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Russian Bankruptcy ... and Unconstitutional Homestead Exemption?!

posted by Jason Kilborn

BankZapadnyiI've finally finished my paper on the new Russian personal bankruptcy law (comments welcome), which is slated to go into effect on October 1 of this year. One side story from that paper will give a real chuckle to lawyers from Texas, Florida, and the other states with unlimited homestead exemptions. It turns out that the Russian Constitutional Court has been battling for years with the legislature about the unlimited exemption in "residential premises"  that represent the debtor's single suitable place of permanent abode. The Court has held this unlimited exemption to be unconstitutional at least twice, in 2007 and then again in 2012, yet the legislature continues to ignore these rulings and leave the law as is.

In the context of a case involving a 900 square meter apartment, the Court in 2007 concluded that the unlimited homestead exemption "disproportionately limited the creditor's rights" and was an "unfair, inadequate, unacceptable limitation on constitutional rights" to protection from the courts (!). The Court was especially concerned that this exemption was subject to abuse by debtors who might run up debts and then invest their money in a high-value exempt home (who would do such a thing?). In the 2012 case, the Court expressed its frustration with the legislature's ignoring its multiple earlier rulings on the "arbitrary" homestead exemption. It seems to have concluded that protecting anything more than the debtor's absolute minimum subsistence living space (about 18 square meters, as I understand it) is a violation of creditors' rights.  Wow.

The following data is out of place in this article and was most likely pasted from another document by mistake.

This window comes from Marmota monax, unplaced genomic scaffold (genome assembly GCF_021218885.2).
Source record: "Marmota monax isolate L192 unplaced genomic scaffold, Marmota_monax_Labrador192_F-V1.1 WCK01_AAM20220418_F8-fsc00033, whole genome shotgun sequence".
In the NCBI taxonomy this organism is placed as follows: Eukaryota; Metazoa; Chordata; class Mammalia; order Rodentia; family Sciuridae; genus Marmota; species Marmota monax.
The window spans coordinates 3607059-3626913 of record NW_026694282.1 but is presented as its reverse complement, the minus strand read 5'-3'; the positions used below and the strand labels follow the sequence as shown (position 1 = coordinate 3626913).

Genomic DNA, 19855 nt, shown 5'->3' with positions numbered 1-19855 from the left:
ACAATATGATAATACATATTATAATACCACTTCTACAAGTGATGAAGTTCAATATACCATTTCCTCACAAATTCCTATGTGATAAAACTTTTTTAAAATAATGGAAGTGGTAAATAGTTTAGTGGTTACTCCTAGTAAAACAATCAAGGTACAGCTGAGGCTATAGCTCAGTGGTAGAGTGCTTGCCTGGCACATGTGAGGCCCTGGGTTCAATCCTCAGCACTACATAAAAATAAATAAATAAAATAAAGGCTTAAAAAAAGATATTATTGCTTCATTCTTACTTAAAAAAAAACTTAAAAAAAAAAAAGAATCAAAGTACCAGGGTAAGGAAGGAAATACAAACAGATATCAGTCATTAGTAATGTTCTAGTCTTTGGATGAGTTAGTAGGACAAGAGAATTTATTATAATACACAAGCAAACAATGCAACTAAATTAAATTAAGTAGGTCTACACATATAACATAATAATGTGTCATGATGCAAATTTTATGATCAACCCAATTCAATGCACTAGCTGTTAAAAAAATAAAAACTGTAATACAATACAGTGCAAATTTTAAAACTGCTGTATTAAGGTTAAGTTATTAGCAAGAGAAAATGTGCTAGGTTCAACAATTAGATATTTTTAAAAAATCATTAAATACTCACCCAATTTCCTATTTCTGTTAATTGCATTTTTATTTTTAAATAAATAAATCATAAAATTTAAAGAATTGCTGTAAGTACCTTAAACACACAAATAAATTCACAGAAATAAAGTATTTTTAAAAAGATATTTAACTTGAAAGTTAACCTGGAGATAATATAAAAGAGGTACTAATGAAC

I seriously wonder if the Constitutional Court will strike down the new personal bankruptcy law as a violation of creditors' rights, especially because it demands (theoretically) less of debtors than most European personal insolvency regimes. Time will tell ...

Russian bank image courtesy of Marina Zezelina / Shutterstock.com


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